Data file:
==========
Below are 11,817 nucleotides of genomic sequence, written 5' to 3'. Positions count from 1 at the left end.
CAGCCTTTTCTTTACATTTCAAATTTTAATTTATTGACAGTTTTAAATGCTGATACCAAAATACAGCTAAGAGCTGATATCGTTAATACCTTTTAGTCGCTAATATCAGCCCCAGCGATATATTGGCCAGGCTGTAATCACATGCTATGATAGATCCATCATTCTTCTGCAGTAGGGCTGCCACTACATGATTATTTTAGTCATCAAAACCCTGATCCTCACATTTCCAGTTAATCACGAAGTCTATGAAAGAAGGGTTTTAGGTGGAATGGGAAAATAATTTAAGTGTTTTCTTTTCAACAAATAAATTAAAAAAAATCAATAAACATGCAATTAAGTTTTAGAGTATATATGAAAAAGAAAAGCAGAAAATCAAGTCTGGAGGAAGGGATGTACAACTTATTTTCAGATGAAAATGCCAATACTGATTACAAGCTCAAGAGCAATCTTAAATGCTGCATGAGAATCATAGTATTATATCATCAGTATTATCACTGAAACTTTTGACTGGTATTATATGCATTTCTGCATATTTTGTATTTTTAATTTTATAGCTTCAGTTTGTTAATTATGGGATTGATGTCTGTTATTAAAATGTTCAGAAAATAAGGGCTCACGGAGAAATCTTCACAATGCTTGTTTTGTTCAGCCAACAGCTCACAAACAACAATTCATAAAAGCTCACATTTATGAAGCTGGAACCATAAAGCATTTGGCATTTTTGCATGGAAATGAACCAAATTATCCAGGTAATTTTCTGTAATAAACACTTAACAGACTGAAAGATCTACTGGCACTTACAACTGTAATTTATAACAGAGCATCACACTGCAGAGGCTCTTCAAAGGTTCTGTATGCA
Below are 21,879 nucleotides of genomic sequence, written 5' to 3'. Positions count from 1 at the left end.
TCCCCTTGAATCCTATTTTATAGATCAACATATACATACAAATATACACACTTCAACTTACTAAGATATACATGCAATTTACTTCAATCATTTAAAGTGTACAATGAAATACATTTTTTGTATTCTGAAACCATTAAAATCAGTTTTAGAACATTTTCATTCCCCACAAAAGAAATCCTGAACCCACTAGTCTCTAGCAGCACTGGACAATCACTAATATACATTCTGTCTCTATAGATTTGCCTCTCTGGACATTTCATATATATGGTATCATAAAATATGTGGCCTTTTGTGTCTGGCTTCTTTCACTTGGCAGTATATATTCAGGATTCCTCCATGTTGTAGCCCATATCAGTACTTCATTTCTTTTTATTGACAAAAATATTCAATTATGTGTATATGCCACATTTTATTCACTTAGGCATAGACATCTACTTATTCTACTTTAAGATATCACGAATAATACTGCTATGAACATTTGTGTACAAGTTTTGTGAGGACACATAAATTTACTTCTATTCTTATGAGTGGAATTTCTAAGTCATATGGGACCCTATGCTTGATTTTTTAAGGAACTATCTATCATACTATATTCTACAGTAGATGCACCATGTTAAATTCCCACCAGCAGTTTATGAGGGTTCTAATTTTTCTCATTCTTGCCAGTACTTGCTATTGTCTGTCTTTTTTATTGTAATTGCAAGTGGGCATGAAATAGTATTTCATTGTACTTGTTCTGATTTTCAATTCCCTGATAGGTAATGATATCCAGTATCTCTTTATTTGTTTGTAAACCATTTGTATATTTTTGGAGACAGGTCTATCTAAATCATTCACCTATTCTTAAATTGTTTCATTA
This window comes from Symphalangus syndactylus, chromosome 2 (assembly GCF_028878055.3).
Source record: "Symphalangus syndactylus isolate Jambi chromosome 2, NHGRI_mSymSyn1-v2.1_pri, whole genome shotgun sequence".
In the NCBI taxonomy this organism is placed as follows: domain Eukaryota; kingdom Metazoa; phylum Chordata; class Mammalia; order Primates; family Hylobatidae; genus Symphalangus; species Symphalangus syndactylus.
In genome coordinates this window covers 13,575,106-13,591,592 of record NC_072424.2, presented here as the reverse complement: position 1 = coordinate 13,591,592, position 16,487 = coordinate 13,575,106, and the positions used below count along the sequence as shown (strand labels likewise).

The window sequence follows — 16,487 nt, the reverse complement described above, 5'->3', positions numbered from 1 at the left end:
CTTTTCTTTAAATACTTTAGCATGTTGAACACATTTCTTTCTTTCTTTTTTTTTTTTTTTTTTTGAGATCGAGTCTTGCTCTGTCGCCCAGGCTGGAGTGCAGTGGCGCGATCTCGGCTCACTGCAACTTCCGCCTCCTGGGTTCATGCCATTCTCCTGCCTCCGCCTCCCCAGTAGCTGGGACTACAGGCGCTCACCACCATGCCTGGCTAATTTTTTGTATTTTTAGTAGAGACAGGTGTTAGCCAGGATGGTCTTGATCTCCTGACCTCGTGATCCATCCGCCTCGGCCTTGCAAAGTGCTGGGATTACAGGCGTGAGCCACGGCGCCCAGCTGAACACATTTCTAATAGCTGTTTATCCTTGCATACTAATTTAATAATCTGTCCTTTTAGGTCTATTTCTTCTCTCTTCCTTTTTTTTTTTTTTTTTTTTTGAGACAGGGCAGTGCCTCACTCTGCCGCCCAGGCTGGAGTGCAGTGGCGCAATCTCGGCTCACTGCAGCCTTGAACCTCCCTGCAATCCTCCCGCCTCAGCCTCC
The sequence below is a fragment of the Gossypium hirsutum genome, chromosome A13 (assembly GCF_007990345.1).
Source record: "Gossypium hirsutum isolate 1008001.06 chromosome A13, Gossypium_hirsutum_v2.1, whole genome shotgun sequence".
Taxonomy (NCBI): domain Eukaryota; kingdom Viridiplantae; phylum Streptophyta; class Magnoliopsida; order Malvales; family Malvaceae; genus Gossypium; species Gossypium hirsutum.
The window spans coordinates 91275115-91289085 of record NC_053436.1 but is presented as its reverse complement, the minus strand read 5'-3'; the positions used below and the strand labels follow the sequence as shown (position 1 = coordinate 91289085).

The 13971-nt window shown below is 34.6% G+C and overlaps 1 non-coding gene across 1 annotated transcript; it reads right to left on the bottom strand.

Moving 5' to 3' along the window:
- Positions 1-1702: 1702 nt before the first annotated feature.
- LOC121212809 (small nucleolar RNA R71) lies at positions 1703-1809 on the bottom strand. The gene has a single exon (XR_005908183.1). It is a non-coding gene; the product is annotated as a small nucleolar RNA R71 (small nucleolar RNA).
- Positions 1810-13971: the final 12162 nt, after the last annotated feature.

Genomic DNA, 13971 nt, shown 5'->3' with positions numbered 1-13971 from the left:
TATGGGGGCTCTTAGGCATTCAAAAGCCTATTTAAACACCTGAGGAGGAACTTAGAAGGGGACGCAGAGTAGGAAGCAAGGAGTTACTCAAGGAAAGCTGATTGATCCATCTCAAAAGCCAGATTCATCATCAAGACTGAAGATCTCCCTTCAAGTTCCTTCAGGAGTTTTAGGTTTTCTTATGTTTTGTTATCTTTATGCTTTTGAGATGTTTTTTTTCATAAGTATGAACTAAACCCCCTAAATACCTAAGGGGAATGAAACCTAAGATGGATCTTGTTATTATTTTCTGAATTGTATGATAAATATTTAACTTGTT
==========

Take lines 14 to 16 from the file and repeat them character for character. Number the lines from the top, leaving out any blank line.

The window spans coordinates 91275115-91289085 of record NC_053436.1 but is presented as its reverse complement, the minus strand read 5'-3'; the positions used below and the strand labels follow the sequence as shown (position 1 = coordinate 91289085).

The 13971-nt window shown below is 34.6% G+C and overlaps 1 non-coding gene across 1 annotated transcript; it reads right to left on the bottom strand.

Moving 5' to 3' along the window: